As stocks struggle to add to a surprise year-end rally, a group of analysts is warning the bear market that began in June is likely to last in coming quarters as corporate earnings rise. That threatens to reveal the damage of the Federal Reserve’s interest rate hikes. This year – setting the market to a potential new low and at least a one-year low of profit.
The “bear market is not over,” Peter Oppenheimer, chief global equity strategist at Goldman Sachs, told clients in a Monday note, adding that a “sustained recovery” won’t begin until the peak of interest rates, which Goldman economists don’t expect until next year. .
As a result, Oppenheimer expects “greater volatility”, with the S&P 500 making a “final” low next year, but ending the year roughly flat at the 4,000 mark because stocks are “highly sensitive to new information”. is what changes” [investor]
Assumptions” about the economy.
The analyst says the current bear market is primarily driven by the economic cycle and rising interest rates, which means it is cyclical – a type of recession that has historically lasted an average of 26 months and has been followed by “many sharp rallies”. It took 50 months to recover with. ,
Others agree: “This is not the start of a new bull market,” Morgan Stanley’s Lisa Shallett wrote in a Monday note, calling the S&P’s nearly 10% jump this month “yet another bear market rally.” linked to inflation data, before adding: “We recommend caution.”
Chalet acknowledges positive factors fueling rally including bullish momentum Rate Highest level since December and mid-term elections secured fit the market “Legislative Impasse.” But she warns that economic concerns will intensify next year as the effects of rising rates become apparent.
The “most concerning” issue facing markets is “unrealistic earnings expectations” for next year — although companies have since to reduce His forecast for slower economic growth – and the cuts Morgan Stanley projects will only continue, pushing the S&P down to 3,900 points at the end of next year, down 1% from the current level of 3,950.
"Don't confuse the beginning of the end of a bear market with the end," says Shalett. "Investing in view of the economic slowdown and fall in earnings can prove to be dangerous."
Last month's inflation data, which showed consumer prices rising 7.7% (compared to a peak of 9.1% in June), was a promising sign for consumers as Fed officials speculated on when to hit the brakes on their aggressive tightening campaign. to be hit, and the stock rose as a result. , However, despite a month of respite, many economists cautioned against being overly optimistic that inflation has subsided. "If this constitutes reform, we've set the bar very low," says Bankrate chief financial analyst Greg McBride, adding that the "prevalence" of inflation "remains problematic," especially in terms of housing, food and in energy prices. "The S&P is up 10% from October's low but is still down about 18% this year.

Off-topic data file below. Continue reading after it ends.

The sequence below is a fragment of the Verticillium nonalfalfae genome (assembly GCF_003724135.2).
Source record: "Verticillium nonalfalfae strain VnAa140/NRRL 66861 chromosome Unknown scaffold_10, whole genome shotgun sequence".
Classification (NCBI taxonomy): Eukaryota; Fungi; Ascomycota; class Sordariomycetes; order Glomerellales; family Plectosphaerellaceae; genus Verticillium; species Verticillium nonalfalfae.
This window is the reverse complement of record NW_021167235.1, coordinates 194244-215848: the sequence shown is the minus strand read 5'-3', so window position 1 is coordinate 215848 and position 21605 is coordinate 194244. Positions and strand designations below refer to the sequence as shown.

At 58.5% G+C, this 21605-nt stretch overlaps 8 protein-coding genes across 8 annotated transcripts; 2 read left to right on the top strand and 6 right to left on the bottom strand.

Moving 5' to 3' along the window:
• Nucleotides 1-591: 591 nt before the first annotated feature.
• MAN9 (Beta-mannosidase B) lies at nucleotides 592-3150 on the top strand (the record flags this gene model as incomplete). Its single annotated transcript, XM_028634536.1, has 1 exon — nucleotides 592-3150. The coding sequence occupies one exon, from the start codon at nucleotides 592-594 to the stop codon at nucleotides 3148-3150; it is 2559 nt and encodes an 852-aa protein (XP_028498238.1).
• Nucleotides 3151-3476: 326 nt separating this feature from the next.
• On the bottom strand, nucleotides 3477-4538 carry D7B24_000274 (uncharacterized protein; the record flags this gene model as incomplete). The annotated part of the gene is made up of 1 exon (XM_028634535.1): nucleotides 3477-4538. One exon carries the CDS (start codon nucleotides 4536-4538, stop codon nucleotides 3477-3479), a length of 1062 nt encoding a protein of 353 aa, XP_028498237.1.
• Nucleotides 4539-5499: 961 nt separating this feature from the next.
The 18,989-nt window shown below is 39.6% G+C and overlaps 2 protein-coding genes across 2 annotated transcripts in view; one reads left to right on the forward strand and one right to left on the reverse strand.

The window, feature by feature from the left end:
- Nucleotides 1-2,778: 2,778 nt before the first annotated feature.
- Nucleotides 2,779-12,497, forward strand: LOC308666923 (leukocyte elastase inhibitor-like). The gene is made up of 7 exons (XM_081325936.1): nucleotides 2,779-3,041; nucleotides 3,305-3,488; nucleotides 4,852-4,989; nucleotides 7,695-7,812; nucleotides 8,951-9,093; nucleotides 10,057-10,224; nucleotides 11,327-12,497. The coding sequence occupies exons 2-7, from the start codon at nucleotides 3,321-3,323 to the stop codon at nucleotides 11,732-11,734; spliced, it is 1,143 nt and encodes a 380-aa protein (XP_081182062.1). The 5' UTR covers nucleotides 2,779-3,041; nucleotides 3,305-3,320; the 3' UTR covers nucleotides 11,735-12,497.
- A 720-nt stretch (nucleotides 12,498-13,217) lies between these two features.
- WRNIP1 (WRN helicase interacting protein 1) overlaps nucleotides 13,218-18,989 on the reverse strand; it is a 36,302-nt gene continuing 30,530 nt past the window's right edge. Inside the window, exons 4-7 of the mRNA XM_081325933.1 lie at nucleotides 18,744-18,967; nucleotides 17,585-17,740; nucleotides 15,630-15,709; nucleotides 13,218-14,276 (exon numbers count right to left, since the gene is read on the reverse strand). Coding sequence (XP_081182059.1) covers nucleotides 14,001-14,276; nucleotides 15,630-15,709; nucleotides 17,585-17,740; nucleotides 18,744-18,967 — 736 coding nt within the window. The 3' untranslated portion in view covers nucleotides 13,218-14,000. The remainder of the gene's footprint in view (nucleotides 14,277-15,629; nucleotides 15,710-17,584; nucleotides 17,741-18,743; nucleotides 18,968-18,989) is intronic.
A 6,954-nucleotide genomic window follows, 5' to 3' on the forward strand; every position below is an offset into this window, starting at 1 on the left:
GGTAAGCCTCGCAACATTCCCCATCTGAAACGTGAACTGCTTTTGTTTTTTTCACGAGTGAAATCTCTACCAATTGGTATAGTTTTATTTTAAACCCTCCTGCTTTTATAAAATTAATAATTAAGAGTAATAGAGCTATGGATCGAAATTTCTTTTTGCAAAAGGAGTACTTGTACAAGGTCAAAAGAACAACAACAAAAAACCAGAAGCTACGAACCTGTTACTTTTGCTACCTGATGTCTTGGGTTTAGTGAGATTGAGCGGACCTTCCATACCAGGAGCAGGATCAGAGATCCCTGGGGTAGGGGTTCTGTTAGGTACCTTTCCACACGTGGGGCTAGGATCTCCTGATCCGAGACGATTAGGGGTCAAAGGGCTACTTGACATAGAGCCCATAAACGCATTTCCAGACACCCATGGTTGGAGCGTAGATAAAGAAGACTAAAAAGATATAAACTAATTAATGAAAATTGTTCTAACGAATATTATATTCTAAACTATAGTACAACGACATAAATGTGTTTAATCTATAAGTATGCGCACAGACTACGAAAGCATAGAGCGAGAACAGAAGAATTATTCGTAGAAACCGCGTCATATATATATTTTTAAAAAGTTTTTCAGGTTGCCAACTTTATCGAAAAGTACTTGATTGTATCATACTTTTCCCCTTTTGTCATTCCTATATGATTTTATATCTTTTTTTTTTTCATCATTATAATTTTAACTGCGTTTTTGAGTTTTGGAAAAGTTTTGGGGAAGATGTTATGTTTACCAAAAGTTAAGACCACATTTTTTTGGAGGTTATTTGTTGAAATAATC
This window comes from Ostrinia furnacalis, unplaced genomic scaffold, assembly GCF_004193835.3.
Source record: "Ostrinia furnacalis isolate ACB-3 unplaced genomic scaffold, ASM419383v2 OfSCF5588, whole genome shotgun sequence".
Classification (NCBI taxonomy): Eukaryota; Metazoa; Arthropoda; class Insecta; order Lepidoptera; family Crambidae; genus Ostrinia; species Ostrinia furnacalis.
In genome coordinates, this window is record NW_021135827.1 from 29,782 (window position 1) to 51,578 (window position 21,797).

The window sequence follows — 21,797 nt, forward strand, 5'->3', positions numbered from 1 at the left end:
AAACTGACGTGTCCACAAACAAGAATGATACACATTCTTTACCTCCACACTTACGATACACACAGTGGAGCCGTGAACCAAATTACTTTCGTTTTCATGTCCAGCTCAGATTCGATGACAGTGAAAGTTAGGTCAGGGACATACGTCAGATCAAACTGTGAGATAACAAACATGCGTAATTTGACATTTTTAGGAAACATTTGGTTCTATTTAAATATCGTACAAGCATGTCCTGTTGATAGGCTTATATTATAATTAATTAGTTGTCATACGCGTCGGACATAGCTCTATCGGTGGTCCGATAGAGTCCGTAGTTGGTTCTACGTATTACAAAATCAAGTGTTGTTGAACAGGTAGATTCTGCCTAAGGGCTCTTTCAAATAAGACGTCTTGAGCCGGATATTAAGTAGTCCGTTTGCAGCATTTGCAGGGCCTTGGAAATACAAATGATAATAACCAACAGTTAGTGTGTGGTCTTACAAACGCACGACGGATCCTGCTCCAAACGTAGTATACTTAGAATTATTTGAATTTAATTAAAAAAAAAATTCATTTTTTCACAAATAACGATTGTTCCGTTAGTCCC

what to watch
On Wednesday, the Fed is set to release a summary of officials' discussions at its policy meeting earlier this month. Sevens Report analyst Tom Esse says minutes of the meeting will indicate rate hikes will slow next month, but that the smaller increase is "not positive for markets" as economists expect a massive recession Which is considering the intensity of the past. Growth. Instead, Essaye points to the Fed's following announcement on December 14 as the "next major" market catalyst. Goldman forecasts a half-point increase next month, followed by three-quarter points next year. Next month's announcement will shed light on what the Fed anticipates.
Recession watch: Biggest stock market rally in years seems 'overdone' as Fed hasn't beat inflation yet (Forbes)
Fed hikes interest rates another 75 basis points—pushing borrowing costs to highest level since Great Depression (Forbes)
Credit: www.forbes.com /